Average Canadian home prices up slightly, says Royal LePage survey

The Canadian Press ~ The News
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TORONTO - The housing market may be recovering, but is experiencing an undersupply of homes for sale in southern Ontario and elsewhere in Canada.
That's according to the latest house price survey by Royal LePage.
It says with the recession retreating, home prices are stabilizing and unit sales are increasingly driven by improved affordability.
Royal LePage says the average price of a two storey home in Canada is up just 0.1 per cent from a year ago at $409,335.
Average bungalow values grew 0.06 per cent year-over-year to $341,146, while the price of an average condo increased 0.09 per cent to $243,748.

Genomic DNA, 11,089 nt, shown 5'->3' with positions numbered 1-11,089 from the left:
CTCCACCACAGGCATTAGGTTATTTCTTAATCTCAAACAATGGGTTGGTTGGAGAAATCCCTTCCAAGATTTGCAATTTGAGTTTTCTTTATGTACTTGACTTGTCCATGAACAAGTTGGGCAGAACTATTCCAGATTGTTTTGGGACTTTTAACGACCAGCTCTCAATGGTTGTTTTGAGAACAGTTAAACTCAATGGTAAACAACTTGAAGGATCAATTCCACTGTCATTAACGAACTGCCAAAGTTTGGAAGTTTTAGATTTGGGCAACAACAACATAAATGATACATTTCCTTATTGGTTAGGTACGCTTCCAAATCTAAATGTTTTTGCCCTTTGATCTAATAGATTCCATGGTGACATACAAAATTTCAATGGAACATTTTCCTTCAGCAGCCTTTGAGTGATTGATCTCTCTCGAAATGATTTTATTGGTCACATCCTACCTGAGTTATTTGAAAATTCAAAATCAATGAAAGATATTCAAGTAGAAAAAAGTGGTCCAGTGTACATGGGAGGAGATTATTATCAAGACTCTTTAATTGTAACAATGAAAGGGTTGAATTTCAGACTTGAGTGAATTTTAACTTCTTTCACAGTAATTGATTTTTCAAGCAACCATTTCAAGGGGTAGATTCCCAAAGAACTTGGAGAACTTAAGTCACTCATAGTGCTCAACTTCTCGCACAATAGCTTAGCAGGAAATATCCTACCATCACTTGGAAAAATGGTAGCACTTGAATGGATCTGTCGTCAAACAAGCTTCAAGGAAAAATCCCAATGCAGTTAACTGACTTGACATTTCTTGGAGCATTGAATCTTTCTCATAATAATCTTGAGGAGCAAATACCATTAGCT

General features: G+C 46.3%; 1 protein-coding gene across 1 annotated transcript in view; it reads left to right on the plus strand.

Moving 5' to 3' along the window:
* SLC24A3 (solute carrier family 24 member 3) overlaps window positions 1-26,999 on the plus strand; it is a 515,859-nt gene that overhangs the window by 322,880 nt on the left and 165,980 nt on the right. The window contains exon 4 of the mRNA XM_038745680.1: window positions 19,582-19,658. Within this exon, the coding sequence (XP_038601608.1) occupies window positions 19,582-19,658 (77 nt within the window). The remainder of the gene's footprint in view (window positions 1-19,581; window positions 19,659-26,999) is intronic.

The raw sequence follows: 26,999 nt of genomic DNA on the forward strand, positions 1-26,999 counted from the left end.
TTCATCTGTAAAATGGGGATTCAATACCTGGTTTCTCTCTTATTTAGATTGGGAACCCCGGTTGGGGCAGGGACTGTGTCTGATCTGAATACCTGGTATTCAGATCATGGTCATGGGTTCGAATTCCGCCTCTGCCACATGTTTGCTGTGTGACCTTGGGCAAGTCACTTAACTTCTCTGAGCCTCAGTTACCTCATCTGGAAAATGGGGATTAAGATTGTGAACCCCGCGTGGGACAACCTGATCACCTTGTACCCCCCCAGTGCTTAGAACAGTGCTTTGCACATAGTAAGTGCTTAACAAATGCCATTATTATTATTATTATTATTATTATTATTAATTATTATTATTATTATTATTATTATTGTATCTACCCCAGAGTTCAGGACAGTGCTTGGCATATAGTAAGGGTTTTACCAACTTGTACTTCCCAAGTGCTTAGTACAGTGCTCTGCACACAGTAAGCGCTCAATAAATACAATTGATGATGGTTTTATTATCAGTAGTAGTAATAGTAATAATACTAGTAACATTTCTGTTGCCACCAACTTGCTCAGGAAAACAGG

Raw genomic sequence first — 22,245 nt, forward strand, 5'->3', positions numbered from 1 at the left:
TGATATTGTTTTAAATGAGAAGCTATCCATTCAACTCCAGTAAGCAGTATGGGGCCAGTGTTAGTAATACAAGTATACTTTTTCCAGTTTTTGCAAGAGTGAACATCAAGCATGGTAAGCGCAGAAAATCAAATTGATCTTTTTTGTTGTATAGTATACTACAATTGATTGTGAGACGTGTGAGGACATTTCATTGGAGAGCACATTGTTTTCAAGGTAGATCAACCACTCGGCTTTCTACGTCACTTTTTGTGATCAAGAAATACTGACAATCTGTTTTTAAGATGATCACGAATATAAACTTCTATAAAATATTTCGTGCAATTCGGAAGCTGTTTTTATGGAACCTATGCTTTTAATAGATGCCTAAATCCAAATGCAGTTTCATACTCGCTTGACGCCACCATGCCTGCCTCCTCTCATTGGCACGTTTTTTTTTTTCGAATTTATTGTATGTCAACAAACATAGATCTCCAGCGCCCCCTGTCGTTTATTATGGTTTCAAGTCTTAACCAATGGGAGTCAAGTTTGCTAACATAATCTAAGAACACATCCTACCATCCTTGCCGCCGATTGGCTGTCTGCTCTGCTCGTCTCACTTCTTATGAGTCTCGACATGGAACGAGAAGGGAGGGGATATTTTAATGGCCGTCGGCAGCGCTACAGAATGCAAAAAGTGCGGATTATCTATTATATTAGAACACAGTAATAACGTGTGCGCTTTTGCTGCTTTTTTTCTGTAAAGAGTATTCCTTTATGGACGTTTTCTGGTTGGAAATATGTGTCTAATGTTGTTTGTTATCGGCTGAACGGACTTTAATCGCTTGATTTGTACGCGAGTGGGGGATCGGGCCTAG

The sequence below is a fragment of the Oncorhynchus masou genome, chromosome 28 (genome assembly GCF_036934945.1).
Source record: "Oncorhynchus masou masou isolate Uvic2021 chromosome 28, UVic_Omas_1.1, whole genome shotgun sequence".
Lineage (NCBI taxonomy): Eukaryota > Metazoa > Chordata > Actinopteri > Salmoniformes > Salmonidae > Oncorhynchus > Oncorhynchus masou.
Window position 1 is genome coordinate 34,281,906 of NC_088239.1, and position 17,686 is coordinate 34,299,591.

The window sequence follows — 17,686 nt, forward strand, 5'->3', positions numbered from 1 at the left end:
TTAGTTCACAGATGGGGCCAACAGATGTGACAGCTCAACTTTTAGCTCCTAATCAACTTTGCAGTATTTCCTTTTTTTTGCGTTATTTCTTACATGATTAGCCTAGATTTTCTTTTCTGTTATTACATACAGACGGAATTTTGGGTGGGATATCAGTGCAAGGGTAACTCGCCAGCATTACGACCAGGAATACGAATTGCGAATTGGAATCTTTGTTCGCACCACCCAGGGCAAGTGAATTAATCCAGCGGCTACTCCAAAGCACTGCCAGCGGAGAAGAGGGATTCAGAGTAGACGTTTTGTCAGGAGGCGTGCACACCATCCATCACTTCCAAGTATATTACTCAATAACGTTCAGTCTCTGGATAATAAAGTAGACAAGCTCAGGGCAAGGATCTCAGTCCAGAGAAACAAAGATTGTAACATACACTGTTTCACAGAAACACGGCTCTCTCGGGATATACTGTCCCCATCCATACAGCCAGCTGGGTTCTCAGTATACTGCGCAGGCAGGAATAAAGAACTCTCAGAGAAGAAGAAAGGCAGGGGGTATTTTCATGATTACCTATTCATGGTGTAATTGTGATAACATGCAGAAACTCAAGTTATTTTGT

Royal LePage says a shortage in housing supply is leading to bidding wars in several cities, including Toronto, Montreal, St. John's, N.L.; St. John, N.B. Moncton, Edmonton, Calgary, North and West Vancouver, and Victoria.
While the Atlantic provinces saw a strong recovery in home prices, western provinces have been slower to recover from significant price corrections in 2008, particularly in British Columbia and Alberta.
Ontario and Quebec saw home prices stabilize or gain slightly year-over-year with much of the recovery occurring in a strong third quarter.

Organizations: Royal LePage

Geographic location: TORONTO, Canada, Southern Ontario Montreal St. John's Edmonton Calgary West Vancouver Victoria British Columbia Alberta Ontario Quebec

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